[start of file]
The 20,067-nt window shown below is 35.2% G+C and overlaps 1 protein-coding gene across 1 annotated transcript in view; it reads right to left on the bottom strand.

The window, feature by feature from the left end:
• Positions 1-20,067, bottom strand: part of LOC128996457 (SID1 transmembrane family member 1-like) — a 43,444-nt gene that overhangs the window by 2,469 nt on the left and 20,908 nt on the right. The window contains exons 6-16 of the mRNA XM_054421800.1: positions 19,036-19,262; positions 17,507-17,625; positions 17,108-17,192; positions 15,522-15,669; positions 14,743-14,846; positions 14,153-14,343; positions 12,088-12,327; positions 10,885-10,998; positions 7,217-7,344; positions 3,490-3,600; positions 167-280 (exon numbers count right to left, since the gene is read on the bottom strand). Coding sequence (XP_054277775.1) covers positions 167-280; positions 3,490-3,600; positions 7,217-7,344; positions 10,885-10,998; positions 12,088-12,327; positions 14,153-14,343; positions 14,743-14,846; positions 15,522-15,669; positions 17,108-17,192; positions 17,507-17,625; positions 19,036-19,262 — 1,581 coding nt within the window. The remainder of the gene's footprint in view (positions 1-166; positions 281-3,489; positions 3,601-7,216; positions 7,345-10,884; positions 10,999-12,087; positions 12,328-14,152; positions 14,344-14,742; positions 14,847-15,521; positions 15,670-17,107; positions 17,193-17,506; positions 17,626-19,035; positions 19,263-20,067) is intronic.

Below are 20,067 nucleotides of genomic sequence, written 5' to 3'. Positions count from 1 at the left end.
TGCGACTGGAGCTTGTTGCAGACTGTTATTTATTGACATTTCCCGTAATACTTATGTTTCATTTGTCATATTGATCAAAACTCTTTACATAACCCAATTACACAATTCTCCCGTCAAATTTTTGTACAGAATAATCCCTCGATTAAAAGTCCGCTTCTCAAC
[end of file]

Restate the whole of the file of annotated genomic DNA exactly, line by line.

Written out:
The 20,067-nt window shown below is 35.2% G+C and overlaps 1 protein-coding gene across 1 annotated transcript in view; it reads right to left on the bottom strand.

The window, feature by feature from the left end:
• Positions 1-20,067, bottom strand: part of LOC128996457 (SID1 transmembrane family member 1-like) — a 43,444-nt gene that overhangs the window by 2,469 nt on the left and 20,908 nt on the right. The window contains exons 6-16 of the mRNA XM_054421800.1: positions 19,036-19,262; positions 17,507-17,625; positions 17,108-17,192; positions 15,522-15,669; positions 14,743-14,846; positions 14,153-14,343; positions 12,088-12,327; positions 10,885-10,998; positions 7,217-7,344; positions 3,490-3,600; positions 167-280 (exon numbers count right to left, since the gene is read on the bottom strand). Coding sequence (XP_054277775.1) covers positions 167-280; positions 3,490-3,600; positions 7,217-7,344; positions 10,885-10,998; positions 12,088-12,327; positions 14,153-14,343; positions 14,743-14,846; positions 15,522-15,669; positions 17,108-17,192; positions 17,507-17,625; positions 19,036-19,262 — 1,581 coding nt within the window. The remainder of the gene's footprint in view (positions 1-166; positions 281-3,489; positions 3,601-7,216; positions 7,345-10,884; positions 10,999-12,087; positions 12,328-14,152; positions 14,344-14,742; positions 14,847-15,521; positions 15,670-17,107; positions 17,193-17,506; positions 17,626-19,035; positions 19,263-20,067) is intronic.

Below are 20,067 nucleotides of genomic sequence, written 5' to 3'. Positions count from 1 at the left end.
TGCGACTGGAGCTTGTTGCAGACTGTTATTTATTGACATTTCCCGTAATACTTATGTTTCATTTGTCATATTGATCAAAACTCTTTACATAACCCAATTACACAATTCTCCCGTCAAATTTTTGTACAGAATAATCCCTCGATTAAAAGTCCGCTTCTCAAC